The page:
“But God shows his love for us, because while we were still sinners Christ died for us.”
Romans 5:8 (Common English Bible)
In his heartfelt country ballad, If I Told You, Darius Rucker asks someone to love him in spite of his faults and shortcomings. Written by Ross Copperman, Jon Nite and Shane McAnally, the song’s lyrics are a plea for acceptance, for understanding, and for love, though he recognizes that it is not deserved. “What if I told you sometimes I lose my faith? I wonder why someone like you would even talk to me.” Brokenness runs deep in the words as the song fleshes out a brief narrative of a life that is lived without a father. The visual that is sketched for the listener is quite vivid and one that many people will relate to. Every life is a mixture of brokenness and wholeness, regrets and fulfillments – each with varying degrees of one and the other. Yet, in the middle of it all is the desire of every person to be loved.
Perhaps no fear grips a life quite like the fear that one is unworthy of love. The apostle Paul knows this fear in his own life. Yet, because of Jesus Christ, Paul has richly discovered a love that puzzles, even defies comprehension: “But God shows his love for us, because while we were sinners Christ died for us.” Love and acceptance is not negotiated. Love is not withheld until we clean-up the mess of our lives. God’s love is freely given to each of us in the very midst of the wreckage of our lives. And it is there that we desire it the most, as Darius Rucker sings, “If I told you the mess that I can be. When there’s no one there to see. Would you look the other way, cause you love me anyway?” The plea is urgent – in this song and in the depths of our own hearts.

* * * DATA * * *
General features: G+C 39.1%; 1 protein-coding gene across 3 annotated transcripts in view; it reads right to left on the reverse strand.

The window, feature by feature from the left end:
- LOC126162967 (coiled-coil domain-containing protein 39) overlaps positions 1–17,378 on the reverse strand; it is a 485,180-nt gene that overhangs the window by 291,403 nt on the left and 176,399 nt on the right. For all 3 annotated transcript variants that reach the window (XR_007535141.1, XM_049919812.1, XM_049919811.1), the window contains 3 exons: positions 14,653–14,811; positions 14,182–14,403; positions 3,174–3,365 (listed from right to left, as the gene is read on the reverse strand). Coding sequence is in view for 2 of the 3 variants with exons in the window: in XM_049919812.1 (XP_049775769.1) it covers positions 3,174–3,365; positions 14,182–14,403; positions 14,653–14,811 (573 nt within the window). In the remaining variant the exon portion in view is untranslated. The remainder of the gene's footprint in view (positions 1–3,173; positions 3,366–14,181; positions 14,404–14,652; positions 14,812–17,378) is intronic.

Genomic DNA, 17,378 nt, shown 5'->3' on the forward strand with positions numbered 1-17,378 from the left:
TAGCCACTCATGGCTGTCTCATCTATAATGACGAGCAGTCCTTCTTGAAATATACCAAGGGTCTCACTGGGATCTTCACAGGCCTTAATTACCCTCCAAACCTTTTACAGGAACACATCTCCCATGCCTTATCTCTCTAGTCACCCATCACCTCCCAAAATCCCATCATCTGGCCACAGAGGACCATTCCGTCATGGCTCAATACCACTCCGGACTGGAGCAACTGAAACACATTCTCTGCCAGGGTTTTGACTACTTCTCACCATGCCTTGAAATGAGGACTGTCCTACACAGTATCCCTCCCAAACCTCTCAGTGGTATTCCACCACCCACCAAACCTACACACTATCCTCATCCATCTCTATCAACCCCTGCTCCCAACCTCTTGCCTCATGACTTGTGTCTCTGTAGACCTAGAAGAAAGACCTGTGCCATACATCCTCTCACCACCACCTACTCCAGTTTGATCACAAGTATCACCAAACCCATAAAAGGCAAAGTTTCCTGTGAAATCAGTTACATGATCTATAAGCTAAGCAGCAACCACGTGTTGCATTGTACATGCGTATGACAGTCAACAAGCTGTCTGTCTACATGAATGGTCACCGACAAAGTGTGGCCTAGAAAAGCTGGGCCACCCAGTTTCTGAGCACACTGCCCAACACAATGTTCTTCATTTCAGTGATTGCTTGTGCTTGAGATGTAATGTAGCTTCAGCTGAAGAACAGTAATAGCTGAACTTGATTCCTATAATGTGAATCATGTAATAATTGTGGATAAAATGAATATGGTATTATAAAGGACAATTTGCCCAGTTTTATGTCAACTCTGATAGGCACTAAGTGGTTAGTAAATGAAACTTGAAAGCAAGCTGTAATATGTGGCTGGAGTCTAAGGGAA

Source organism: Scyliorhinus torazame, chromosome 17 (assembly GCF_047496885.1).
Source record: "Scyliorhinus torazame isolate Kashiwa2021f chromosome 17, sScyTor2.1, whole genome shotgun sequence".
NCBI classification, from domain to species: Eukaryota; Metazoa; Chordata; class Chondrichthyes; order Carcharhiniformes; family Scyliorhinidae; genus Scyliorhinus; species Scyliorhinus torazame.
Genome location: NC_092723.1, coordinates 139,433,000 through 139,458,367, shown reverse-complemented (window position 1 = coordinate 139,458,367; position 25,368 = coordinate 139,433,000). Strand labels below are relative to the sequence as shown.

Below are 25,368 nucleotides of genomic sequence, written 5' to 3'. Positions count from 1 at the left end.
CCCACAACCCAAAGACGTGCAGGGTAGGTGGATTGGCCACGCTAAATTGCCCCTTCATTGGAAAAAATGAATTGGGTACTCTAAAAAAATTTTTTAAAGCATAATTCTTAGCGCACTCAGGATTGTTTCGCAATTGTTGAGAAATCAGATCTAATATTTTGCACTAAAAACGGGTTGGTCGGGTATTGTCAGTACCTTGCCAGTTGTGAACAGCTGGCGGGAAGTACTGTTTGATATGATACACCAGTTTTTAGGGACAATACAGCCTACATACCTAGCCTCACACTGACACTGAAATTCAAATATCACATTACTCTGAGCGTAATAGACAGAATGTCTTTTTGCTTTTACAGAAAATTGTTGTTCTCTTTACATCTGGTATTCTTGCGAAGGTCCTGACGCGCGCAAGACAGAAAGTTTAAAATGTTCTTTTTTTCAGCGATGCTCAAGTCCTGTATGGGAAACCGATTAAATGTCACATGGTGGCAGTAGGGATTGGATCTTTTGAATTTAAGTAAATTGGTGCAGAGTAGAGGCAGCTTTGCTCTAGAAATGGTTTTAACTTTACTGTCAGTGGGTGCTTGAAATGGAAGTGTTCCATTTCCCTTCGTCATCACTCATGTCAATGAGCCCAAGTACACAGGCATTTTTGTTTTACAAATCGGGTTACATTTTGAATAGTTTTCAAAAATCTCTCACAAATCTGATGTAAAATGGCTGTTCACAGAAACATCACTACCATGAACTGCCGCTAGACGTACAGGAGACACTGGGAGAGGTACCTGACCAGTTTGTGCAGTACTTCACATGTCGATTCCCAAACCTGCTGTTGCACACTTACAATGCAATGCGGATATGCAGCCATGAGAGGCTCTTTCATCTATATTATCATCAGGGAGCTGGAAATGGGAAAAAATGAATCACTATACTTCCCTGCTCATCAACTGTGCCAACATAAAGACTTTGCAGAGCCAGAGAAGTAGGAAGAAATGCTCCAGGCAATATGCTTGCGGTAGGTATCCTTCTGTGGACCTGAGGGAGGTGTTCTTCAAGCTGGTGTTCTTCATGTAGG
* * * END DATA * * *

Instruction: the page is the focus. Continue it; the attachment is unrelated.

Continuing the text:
A life not well lived, a life soiled by regrettable decisions and stupid things has an enormous weight that bears down upon our chest and denies life-giving breath into our lungs. Such a life, lived day by day, becomes increasingly sorrowful. Questions of self-worth well-up in the heart multiplying the pain of an already broken life. The plea of the song becomes our own, “If I told you all the stupid things I’ve done. I’d blamed on being young. But I was old enough to know, I know. If I told you the mess that I can be, when there’s no one there to see. Could you look the other way cause you love me anyway? Cause you love me anyway.” The song then ends with the plea becoming more poignant, “Could you love me anyway, please?”
Paul wants us to know that God loves us anyway: “while we were sinners Christ died for us.” This makes all the difference in our lives. Sorrow and brokenness is replaced with joy and gratitude. A relationship with God – once broken by our poorly lived lives – is restored. The enormous weight that pressed against us is removed by an unseen hand and we draw rapidly a fresh breath into our lungs; a breath of hope for a new beginning. That is what God does for us. God nails our old, regrettable past upon the cross and gives us a fresh start. But now we begin with new knowledge – God’s power and love abides with us, and will continue to do so even when we stumble again. That is because God loves us anyway.